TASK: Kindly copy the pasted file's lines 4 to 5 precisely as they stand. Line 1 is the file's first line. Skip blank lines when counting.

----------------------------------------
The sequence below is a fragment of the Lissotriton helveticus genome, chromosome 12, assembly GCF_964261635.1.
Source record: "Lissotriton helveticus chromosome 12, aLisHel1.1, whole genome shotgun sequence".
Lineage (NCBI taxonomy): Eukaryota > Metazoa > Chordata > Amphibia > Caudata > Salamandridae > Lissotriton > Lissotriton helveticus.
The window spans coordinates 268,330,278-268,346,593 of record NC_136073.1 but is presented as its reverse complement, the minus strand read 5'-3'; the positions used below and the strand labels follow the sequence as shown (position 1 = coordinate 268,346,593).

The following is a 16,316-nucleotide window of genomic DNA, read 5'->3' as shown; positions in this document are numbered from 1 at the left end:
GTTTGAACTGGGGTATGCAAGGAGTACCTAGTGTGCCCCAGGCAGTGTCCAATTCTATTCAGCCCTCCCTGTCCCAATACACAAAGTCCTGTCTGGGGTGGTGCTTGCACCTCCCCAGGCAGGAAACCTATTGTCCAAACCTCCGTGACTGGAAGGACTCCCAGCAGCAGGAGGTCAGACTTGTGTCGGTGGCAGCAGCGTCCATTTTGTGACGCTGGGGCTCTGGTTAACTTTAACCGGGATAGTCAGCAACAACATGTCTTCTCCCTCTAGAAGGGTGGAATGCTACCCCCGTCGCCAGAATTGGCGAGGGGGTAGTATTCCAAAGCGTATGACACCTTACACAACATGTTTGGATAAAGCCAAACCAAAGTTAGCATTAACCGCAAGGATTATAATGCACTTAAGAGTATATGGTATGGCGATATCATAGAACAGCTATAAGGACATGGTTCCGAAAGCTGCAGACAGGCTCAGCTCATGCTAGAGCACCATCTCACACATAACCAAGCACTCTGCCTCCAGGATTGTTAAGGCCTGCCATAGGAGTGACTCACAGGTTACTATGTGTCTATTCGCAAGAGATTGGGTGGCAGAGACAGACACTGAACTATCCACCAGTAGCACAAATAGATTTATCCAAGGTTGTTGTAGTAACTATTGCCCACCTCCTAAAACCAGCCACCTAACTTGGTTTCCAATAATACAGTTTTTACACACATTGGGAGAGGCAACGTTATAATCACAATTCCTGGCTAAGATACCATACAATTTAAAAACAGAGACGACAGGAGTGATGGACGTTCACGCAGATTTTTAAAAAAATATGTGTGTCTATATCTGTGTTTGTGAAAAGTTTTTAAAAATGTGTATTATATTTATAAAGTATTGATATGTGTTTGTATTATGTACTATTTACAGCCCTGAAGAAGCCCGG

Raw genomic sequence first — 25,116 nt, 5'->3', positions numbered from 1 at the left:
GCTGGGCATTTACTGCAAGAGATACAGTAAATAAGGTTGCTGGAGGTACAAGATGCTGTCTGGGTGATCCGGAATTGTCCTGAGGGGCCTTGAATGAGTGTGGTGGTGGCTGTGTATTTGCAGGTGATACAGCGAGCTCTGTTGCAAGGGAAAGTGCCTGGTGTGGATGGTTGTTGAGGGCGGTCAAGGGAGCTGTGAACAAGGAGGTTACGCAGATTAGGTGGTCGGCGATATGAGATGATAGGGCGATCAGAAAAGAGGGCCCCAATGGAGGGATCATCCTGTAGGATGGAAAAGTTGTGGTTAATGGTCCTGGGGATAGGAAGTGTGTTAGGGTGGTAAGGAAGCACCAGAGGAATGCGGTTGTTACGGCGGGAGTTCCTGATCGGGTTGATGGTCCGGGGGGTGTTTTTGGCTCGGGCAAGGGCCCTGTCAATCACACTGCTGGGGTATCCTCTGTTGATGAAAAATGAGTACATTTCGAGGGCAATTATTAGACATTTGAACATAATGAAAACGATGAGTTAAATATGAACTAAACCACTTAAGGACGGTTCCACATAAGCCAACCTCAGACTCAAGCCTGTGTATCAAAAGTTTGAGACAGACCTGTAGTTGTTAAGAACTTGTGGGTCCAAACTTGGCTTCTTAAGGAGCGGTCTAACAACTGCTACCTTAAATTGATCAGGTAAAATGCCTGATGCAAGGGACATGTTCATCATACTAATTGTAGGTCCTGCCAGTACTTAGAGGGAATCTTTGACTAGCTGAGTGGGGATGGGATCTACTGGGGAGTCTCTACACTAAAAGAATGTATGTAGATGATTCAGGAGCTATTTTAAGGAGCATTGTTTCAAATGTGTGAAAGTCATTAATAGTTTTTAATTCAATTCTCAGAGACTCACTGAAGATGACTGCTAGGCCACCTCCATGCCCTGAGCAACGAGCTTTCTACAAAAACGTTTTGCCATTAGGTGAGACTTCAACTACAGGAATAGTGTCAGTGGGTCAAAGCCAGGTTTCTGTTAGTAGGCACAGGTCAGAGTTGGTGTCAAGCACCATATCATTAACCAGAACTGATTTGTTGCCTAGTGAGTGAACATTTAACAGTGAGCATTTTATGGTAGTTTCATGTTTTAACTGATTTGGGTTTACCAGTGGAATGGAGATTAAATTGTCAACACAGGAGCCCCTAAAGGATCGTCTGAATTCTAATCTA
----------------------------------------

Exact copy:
The window spans coordinates 268,330,278-268,346,593 of record NC_136073.1 but is presented as its reverse complement, the minus strand read 5'-3'; the positions used below and the strand labels follow the sequence as shown (position 1 = coordinate 268,346,593).

The following is a 16,316-nucleotide window of genomic DNA, read 5'->3' as shown; positions in this document are numbered from 1 at the left end: